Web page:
Our top picks of timely offers from our partners

More details
One of the longest 0% intro APR offers plus, no annual fee
Upstart Personal Loans
Learn More
Terms Apply
Loans up to $50K - great option for those with fair to average credit
$300 statement credit welcome offer after meeting spending requirements
First Tech Personal Loan
Learn More
Terms Apply
Our top pick for a personal loan with long repayment terms from a credit union
$200 welcome bonus offer plus, earn up to 5% cash back on eligible purchases
Select is editorially independent. We earn a commission from affiliate partners on many offers, but not all offers on Select are from affiliate partners. Read more about Select on CNBC and on NBC News, and click here to read our full advertiser disclosure.
Resources

More than 1.3 million Americans are still owed a tax refund from the IRS for 2017—what you should know about claiming yours

Non-filers can still file their 2017 taxes and get their unclaimed tax credits and returns through the updated May 17 deadline.

Share
Oscar Wong | Moment | Getty Images
Select’s editorial team works independently to review financial products and write articles we think our readers will find useful. We earn a commission from affiliate partners on many offers, but not all offers on Select are from affiliate partners.

Not everyone manages to file their taxes by the deadline — some people are even a few years behind. And they might be missing out on refunds as a result.

The window is closing for late filers to submit their 2017 tax returns, and as many as 1.3 million Americans could miss out on claiming their tax return.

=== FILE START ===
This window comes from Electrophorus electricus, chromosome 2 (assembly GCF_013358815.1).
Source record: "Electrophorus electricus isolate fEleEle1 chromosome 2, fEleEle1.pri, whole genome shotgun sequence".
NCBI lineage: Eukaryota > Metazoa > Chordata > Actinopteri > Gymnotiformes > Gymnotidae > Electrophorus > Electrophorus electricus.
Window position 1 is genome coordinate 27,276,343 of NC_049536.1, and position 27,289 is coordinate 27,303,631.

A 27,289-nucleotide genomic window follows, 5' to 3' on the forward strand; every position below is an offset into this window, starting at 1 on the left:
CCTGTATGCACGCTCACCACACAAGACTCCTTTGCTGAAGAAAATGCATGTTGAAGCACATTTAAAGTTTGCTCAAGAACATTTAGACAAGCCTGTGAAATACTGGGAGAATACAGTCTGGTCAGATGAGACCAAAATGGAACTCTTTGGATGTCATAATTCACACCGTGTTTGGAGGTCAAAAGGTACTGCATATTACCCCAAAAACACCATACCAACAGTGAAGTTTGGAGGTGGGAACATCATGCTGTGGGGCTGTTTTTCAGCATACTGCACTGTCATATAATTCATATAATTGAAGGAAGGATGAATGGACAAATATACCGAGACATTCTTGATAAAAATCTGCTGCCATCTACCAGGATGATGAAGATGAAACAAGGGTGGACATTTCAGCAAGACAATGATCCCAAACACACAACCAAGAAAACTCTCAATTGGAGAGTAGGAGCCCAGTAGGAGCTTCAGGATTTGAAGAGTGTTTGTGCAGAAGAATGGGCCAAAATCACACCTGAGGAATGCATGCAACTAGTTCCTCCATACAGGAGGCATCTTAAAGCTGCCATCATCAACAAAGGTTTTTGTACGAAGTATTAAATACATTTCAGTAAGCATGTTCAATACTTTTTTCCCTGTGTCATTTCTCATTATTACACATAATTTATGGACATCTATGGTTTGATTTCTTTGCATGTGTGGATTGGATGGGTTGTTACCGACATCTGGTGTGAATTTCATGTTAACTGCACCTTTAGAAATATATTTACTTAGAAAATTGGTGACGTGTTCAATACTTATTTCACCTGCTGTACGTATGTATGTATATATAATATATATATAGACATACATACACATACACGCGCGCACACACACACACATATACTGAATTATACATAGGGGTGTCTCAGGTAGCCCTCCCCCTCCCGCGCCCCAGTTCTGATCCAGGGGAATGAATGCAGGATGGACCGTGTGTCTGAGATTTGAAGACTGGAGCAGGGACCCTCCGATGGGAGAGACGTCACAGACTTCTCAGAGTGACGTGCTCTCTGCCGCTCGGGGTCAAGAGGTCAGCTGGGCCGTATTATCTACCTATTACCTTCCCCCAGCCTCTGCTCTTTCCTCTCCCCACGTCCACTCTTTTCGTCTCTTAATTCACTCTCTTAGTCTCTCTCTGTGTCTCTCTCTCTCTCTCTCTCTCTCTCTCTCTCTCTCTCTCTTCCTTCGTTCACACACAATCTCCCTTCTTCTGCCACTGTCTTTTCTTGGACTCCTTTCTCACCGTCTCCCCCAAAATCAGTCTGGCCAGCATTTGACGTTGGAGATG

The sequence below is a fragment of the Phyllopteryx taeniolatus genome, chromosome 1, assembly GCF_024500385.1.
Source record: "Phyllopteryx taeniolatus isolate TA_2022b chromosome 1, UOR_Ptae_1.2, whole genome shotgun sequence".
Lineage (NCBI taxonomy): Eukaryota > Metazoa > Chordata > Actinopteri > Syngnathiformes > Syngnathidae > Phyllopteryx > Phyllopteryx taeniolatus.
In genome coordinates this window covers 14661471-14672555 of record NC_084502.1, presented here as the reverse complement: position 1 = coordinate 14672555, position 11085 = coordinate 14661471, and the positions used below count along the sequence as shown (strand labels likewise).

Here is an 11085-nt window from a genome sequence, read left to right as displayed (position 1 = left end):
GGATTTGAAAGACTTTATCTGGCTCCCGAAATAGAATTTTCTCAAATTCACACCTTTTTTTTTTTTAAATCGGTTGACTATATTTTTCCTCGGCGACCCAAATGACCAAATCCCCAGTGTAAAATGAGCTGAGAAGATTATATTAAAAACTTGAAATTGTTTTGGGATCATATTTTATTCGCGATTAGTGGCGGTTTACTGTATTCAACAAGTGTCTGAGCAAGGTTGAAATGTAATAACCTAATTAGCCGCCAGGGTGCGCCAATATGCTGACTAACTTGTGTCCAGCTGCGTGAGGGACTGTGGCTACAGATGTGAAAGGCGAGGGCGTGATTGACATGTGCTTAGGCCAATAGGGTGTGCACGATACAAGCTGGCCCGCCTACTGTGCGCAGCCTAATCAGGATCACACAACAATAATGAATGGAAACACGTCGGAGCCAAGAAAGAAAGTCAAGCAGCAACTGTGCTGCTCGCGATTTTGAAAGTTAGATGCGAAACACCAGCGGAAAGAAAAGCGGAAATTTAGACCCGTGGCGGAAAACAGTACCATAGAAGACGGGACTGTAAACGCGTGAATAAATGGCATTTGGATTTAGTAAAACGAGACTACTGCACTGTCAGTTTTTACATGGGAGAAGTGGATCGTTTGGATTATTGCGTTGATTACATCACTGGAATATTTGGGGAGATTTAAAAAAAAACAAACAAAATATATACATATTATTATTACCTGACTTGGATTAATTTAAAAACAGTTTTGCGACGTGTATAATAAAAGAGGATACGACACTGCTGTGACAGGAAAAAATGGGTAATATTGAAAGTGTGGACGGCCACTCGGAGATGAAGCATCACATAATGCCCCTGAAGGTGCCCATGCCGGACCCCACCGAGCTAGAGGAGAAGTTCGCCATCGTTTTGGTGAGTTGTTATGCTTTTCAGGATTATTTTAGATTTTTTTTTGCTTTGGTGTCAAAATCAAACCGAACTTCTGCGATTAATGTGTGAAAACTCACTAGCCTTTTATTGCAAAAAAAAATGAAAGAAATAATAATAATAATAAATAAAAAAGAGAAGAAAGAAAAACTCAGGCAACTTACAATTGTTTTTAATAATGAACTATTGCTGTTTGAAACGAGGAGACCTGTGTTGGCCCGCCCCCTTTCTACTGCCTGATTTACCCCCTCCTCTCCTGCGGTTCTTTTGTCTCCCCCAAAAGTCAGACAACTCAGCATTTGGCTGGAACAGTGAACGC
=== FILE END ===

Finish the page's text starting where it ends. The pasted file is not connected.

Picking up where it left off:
The IRS reports there's still roughly $1.3 billion in unclaimed tax refunds for those who didn't file a return in 2017.

Typically, if you skip your taxes one year, you can file for an extension and file late. The IRS gives a maximum window of three years before you lose out on your unclaimed return. This might include people who earned below the minimum income levels in 2017 and were not required to file taxes, or those who missed the deadline for other reasons.

While filing taxes from past years seems like a hassle, non-filers from 2017 may want to consider turning in their tax return — even if they aren't required to according to their income level — since they could be missing out on tax credits and other money.

According to TurboTax, non-filers forgo the chance to receive the Earned Income Tax Credit (EITC), since the only way to get it is to file a tax return. Other tax credits might include:

  • Additional Child Tax Credit
  • American Opportunity Credit
  • Adoption Credit
  • Refundable Credit For Prior Year Minimum Tax
  • Health Coverage Tax Credit
  • Credit for Federal Tax on Fuels

If you're late on filing your 2017 taxes, you still have time to do so. The last day to file in time to claim your money is May 17, 2021.

However, the IRS requires previous years' taxes to be submitted on the original form. TurboTax makes this easy for its customers by offering a past years' product page where users can download tax software for the previous three years (2019, 2018 and 2017).

If you use H&R Block, you won't be able to file previous years' taxes online, but you can download prior years' products to your computer and e-file, or schedule a live appointment in person.

The average tax refund hovers around $3,000, but unclaimed refunds average about $600, according to the IRS. Still, at a time when many Americans are seeking extra cash to help make ends meet while riding out the current wave of economic uncertainty, getting caught up on your paperwork might come with an unexpected windfall.

TurboTax

On TurboTax's secure site
  • Cost

    Costs may vary depending on the plan selected

  • Free version

    Yes (for simple returns** only)

  • Mobile app

    Yes

  • Live support

    Yes, costs extra

  • Better Business Bureau rating

    A+

Terms apply.

H&R Block

On H&R Block's secure site
  • Cost

    Costs may vary depending on the plan selected

  • Free version

    Yes (for simple returns only)

  • Mobile app

    Yes

  • Live support

    Yes, costs extra

  • Better Business Bureau rating

    A+

Editorial Note: Opinions, analyses, reviews or recommendations expressed in this article are those of the Select editorial staff’s alone, and have not been reviewed, approved or otherwise endorsed by any third party.